In Africa, fish is often a cheap and accessible animal-source food and thus important for many poor and marginalized women, men, and youth, but methods of processing fish in Nigeria remain limited to traditional salting, sun drying, and smoking methods. These methods expose fish to pests, insects, microorganisms, sand, and dirt. Smoked fish faces an additional health hazard of accumulation of polycyclic aromatic hydrocarbons due to high wood-burning temperatures. Although processing fish is an important method of reducing postharvest loss, traditional methods can lead to a multitude of food safety issues that put consumers at risk. In addition, the nutrient content of fish is altered as a result of heat, exposure to sunlight, and fermentation processes. Understanding how traditional processing methods impact nutritional losses and gains can help policymakers in prioritizing investments and interventions to ensure the safety of these important food products.
This project will take place in Delta State, Nigeria, over two years. WorldFish, Mississippi State University, and University of Calabar will work together to achieve three objectives:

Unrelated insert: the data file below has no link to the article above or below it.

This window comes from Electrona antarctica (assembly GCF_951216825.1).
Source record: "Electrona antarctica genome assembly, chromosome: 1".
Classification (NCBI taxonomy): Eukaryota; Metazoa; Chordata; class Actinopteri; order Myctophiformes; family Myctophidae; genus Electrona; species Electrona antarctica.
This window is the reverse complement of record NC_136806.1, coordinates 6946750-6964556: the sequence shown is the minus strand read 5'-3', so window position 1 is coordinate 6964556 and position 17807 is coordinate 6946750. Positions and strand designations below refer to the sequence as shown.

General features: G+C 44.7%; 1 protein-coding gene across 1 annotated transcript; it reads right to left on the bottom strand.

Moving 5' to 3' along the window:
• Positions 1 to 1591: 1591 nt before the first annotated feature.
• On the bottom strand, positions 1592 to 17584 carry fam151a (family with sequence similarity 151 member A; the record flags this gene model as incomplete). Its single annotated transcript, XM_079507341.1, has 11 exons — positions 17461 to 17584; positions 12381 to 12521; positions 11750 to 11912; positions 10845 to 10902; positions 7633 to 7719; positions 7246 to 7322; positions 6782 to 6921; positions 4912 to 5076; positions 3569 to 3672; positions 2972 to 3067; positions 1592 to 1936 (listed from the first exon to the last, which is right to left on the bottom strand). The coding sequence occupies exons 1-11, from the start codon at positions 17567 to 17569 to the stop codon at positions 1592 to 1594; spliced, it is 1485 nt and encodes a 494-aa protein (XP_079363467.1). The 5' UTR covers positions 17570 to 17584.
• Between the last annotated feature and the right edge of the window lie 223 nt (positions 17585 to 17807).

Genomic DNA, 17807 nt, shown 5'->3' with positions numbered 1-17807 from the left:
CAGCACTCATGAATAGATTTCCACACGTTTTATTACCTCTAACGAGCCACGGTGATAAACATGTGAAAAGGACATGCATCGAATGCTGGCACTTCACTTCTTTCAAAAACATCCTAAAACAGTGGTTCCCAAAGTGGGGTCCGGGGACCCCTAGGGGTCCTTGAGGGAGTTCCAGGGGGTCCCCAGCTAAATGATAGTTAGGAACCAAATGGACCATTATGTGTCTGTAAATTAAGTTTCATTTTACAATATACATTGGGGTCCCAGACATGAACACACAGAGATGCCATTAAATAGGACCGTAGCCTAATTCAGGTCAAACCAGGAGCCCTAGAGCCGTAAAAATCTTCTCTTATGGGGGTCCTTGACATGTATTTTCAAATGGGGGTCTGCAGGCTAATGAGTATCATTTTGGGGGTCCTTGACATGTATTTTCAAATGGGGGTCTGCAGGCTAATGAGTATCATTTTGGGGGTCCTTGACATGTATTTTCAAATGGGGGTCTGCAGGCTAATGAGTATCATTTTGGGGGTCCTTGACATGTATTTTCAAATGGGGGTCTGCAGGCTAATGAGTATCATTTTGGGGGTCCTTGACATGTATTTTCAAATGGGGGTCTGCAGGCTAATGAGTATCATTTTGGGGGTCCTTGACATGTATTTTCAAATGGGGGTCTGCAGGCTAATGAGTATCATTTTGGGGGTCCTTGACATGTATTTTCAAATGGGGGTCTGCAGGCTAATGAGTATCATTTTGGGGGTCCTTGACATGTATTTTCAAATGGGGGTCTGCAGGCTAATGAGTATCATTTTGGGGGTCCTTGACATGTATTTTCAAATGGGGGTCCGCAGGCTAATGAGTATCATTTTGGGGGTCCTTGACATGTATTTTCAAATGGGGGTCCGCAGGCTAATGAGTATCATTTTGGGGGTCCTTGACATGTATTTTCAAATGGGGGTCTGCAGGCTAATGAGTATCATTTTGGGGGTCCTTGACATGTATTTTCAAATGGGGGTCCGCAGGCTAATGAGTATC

- Develop cost-per-nutrient guides by analyzing the nutrient and contaminant profile of select processed fish products and their respective prices in comparison to other animal-source foods
- Build capacity among women and youth fish processors to produce high-quality, safe, and nutritious processed fish products for local consumption
- Educate women and youth fish processors about the benefit of fish in human diets and develop a low-literacy tool to help them better market their product.
By accomplishing these objectives, we will improve food and nutrition security within the Delta State and therefore improve human outcomes in Nigeria.